Cardinal Lehmann says casting his vote sends a "shiver" down his spine

There's just one voting round on the first day. Beginning on the second day, there are four rounds of voting, explains Vatican spokesman Father Federico Lombardi. The cardinals sit in long rows at tables and proceed to write down on a piece of paper the name of the candidate they have selected. They are asked to disguise their handwriting but write legibly. The voting supervisor, Cardinal Tarcisio Bertone, then calls each cardinal, who steps forward to put his vote in a large urn. While doing so, each cardinal states that he has voted for the person he believes God has chosen.

It's a moment that "sends a chill down your spine," says Cardinal Lehmann.

After the voting process, which takes around an hour, the votes are read by three randomly selected helpers. The individual ballots are then pierced by a needle and placed on a thread before being burned. If no candidate receives the necessary two-thirds majority (77 out of 115 votes), then a bit of tar is burned. The smoke, which billows through a long pipe that leads out of the chapel, takes on a black hue. But if the majority is reached, then chemicals are burned to turn the smoke white.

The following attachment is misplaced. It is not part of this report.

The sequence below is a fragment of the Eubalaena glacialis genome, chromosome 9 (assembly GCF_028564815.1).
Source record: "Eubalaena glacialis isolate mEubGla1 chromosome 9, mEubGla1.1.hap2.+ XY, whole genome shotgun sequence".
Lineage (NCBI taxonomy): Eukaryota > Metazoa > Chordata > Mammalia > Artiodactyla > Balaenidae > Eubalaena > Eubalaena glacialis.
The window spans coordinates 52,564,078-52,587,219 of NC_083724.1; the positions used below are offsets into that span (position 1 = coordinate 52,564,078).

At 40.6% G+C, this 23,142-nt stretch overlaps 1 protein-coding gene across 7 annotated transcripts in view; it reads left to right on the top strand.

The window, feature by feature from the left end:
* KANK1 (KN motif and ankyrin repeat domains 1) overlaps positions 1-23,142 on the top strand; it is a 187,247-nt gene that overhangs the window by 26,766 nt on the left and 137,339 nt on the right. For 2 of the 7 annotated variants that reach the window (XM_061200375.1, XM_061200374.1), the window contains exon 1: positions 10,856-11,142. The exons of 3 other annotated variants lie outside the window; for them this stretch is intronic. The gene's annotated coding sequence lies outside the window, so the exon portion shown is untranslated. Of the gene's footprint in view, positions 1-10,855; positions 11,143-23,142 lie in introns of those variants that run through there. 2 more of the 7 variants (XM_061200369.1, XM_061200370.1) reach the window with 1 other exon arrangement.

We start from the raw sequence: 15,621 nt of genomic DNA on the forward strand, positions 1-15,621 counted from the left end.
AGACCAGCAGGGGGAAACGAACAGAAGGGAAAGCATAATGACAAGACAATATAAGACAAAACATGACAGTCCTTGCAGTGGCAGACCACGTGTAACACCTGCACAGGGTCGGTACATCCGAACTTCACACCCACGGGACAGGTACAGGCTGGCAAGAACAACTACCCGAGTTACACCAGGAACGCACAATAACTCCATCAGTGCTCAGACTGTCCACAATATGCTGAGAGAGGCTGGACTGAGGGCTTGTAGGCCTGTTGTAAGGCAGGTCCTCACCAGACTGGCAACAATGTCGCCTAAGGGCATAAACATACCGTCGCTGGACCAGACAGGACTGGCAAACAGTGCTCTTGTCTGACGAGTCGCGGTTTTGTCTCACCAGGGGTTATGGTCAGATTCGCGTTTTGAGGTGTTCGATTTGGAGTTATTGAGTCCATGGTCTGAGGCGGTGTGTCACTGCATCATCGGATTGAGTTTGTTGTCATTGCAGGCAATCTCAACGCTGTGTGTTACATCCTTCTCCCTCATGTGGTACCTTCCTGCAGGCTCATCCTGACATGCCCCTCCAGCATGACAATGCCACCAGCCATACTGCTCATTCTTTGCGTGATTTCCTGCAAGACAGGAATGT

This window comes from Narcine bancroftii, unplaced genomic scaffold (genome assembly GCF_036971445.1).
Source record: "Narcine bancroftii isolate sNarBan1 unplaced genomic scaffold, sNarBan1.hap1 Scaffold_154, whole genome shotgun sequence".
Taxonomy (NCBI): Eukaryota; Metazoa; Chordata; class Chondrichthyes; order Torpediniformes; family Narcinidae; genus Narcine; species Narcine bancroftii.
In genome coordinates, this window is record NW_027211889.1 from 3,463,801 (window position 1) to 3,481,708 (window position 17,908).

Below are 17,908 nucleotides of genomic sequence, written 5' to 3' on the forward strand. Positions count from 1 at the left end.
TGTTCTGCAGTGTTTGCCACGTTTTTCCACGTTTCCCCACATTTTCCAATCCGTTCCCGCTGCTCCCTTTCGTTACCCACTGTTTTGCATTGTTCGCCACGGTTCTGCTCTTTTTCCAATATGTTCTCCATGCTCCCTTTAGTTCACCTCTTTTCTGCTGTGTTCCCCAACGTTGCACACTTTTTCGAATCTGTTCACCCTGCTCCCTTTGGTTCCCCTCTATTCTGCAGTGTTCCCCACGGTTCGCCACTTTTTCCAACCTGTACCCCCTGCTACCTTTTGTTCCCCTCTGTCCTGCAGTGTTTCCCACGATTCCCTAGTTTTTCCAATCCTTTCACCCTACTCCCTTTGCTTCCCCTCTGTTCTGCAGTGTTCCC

The smoke signal communicates to everyone gathered at Saint Peter's Square whether a new pope has been selected.

Habemus papam!

Workers prepare the Sistine Chapel for the next conclave at the Vatican
(c) picture-alliance/dpa

Black or white smoke? Ovens are set up in the chapel

Once a cardinal has been selected, he must declare that he accepts the church's highest office. He is then formally clothed. Around 45 minutes later, the cardinals and the new pope appear at the balcony of Saint Peter's Basilica in order to announce the new pope's name. In 2005, after Pope Benedict's selection, a Vatican attendant managed to pass a Twitter announcement to a waiting journalist before the famous words "Habemus papam" had been spoken on the balcony. The world learned - to Joseph Ratzinger's dismay - the name of the new church leader a few minutes earlier than planned.

Chocolate bars - just in case

On Monday (11.03.2013), the cardinals met one last time to discuss the Vatican Bank's business affairs, which have been criticized by the European Union, among others, for lacking transparency. The new pope will face a number of reforms within the Roman Curia, the Holy See's administrative apparatus.

Internally, the cardinals discussed the so-called Vati-Leaks affair, in which secret papal documents were made public, and worked through the various abuse scandals in parts of the Catholic Church. Three cardinals who put together a 300-page report on the grievances within the Church are said to have presented the results of their studies. But the details of what was discussed will remain secret - that's also one of the conclave's regulations.

On Monday evening, individual cardinals could still be seen having dinner in the restaurants surrounding the Vatican - their final meal in freedom, so to speak.

The portly cardinal, Timothy Dolan, from New York joked that he was planning to take a couple of chocolate bars into the conclave. The food's not supposed to be very good, he said.